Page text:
JENNY Mikakos Minister for Families and Children and Early Childhood Education visited the Ballarat and District Aboriginal Co-operative, one of five organisations that will run the new $3.9 million Koorie Families as First Educators initiative.
As part of this initiative, two Koorie educators at five sites in Ballarat, Bendigo, Latrobe Valley, Wodonga and Melbourne’s north will work with Aboriginal families on parenting programs that support their children’s learning and development from pre-birth to school age.
An additional $1.51 million will deliver Koorie Supported Playgroups in five locations across Victoria – Shepparton, Mildura, Swan Hill, and west and south-east Melbourne.
Each playgroup will be supported by a dedicated worker employed through an Aboriginal organisation and help parents build their confidence, skills and support networks, and help children with speech and cognitive development, and social skills.
The Labor Government has improved Aboriginal participation rates in kinders, which now sits at 94 per cent.
The Government is transferring case management responsibility for Aboriginal children in out-of-home care to Aboriginal organisations.
To support this transition, the Government announced $1.1 million last year to enable 120 Aboriginal children living in kinship care across the state to be case managed by Aboriginal organisations.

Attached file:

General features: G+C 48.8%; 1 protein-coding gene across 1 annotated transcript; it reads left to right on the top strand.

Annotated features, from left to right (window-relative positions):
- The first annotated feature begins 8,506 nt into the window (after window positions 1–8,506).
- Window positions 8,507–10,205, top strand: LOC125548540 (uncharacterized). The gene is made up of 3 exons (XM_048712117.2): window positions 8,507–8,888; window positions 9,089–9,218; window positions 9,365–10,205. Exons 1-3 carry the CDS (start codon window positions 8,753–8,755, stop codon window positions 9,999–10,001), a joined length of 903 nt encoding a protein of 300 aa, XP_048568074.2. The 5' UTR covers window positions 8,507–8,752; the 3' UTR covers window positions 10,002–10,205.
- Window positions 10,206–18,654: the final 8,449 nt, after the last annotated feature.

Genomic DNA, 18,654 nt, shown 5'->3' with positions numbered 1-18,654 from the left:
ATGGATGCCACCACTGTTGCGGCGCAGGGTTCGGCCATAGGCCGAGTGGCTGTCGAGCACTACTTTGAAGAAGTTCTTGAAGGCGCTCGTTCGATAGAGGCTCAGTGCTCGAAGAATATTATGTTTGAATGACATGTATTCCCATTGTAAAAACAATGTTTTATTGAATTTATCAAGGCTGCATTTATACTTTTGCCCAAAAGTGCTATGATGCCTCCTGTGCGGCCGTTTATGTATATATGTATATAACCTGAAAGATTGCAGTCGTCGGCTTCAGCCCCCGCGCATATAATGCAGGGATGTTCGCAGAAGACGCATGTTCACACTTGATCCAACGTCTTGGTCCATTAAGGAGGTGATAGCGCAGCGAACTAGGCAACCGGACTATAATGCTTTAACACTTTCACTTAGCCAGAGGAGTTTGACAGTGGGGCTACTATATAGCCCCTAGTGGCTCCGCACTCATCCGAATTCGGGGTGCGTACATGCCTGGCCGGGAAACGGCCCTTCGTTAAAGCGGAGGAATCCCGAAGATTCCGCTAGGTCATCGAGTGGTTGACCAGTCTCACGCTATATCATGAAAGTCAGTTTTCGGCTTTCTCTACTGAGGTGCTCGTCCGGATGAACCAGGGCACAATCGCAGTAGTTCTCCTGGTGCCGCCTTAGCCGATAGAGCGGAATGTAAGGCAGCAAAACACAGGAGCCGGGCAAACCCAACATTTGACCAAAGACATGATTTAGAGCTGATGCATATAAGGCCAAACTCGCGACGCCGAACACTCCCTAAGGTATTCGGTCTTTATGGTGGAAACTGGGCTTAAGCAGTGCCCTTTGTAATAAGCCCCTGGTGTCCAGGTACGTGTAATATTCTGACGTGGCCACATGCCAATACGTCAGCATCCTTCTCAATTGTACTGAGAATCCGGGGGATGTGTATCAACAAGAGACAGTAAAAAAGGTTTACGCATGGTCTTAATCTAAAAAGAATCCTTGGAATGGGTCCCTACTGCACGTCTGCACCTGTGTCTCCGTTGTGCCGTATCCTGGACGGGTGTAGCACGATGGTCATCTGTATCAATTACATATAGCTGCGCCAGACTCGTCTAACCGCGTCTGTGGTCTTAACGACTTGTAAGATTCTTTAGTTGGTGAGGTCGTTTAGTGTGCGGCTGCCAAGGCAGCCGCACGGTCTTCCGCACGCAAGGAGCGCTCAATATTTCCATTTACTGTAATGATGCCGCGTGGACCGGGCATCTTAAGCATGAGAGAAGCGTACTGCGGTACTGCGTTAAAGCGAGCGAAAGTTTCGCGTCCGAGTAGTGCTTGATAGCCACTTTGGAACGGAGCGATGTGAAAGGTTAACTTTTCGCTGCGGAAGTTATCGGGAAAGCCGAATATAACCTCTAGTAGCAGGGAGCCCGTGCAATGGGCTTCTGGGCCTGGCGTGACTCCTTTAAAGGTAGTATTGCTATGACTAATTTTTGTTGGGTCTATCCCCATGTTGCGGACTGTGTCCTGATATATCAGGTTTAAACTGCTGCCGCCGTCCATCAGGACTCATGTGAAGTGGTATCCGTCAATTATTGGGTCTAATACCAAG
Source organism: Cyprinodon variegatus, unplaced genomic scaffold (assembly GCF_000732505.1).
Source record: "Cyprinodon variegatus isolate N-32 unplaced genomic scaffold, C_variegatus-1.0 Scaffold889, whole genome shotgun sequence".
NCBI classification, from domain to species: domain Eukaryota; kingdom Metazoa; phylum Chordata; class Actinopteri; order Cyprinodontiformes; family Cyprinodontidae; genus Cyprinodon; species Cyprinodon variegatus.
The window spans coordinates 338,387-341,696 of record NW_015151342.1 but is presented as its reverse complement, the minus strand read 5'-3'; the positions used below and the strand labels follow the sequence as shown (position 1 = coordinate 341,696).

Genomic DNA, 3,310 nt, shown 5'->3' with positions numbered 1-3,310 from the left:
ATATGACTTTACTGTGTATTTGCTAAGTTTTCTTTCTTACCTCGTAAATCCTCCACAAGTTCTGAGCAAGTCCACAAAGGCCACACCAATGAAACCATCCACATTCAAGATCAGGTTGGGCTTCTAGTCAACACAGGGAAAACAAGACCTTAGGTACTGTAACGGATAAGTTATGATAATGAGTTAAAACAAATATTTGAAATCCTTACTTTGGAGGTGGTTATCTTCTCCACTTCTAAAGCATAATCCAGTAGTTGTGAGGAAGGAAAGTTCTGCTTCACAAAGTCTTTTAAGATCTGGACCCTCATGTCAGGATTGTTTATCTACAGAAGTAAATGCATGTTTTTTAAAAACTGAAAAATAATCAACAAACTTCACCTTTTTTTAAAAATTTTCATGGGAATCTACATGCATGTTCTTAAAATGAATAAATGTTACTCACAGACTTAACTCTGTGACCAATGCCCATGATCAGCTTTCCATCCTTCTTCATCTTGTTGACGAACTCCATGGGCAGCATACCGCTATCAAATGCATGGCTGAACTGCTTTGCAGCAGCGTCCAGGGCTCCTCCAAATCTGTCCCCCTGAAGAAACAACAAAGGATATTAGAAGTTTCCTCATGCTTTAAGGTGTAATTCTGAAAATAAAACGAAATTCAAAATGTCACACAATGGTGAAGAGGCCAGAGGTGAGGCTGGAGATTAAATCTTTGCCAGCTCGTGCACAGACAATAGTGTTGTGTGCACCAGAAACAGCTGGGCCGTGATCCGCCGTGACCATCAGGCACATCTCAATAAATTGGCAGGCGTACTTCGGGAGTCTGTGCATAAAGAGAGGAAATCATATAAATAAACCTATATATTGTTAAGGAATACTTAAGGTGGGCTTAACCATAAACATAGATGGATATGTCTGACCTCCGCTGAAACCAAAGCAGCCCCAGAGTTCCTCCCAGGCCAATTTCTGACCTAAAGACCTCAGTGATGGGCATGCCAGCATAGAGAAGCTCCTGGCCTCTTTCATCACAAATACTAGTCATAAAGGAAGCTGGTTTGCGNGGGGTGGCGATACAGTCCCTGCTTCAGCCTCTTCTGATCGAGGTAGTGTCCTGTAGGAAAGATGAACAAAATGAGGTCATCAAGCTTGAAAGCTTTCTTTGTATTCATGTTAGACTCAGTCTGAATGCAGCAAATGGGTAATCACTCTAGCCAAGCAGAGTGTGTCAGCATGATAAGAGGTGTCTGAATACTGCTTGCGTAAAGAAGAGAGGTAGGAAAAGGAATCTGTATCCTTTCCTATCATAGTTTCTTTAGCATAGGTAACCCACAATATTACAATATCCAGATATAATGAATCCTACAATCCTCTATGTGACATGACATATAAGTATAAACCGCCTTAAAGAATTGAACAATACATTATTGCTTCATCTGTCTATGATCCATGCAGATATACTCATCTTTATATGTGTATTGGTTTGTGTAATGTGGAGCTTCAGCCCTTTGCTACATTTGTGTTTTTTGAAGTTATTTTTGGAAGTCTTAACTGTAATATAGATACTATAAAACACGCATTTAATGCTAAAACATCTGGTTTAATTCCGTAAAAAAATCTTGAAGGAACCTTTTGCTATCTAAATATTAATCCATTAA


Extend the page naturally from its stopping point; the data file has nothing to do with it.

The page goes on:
A number of Aboriginal children have already had their case management transferred to the Ballarat and District Aboriginal Cooperative.
These initiatives are part of the Labor Government’s Roadmap for Reform: Strong families, Safe children and Marrung: Aboriginal Education Plan 2016-2026, and are consistent with the principle of selfdetermination.
They recognise programs delivered by Aboriginal organisations to Aboriginal families are most effective in improving outcomes for babies and children.
These initiatives also support the landmark $202.1 million Education State Early Childhood Reform Plan, which recognises the importance of giving families support in early childhood so kids are ready for kinder and school.
“Closing the gap starts with giving Koorie children the best possible start in life – we want them ready for kinder, ready for school and ready for life,” Ms Mikakos said.
“Quality education and care is what every young child deserves – we’re investing more to support them in these crucial stages of their life, so they’re ready for kinder, ready for school and ready for life.” “When we came to government we committed to the principles of self determination, strengthening the role and the influence of aboriginal people, communities and organisations and today I am pleased to be able to launch four different initiatives in partnership with the aboriginal community to improve outcomes for aboriginal children and young people, particularly to focus on those that relate to early years.
“We need to start working and supporting families and supporting children from birth to school age.”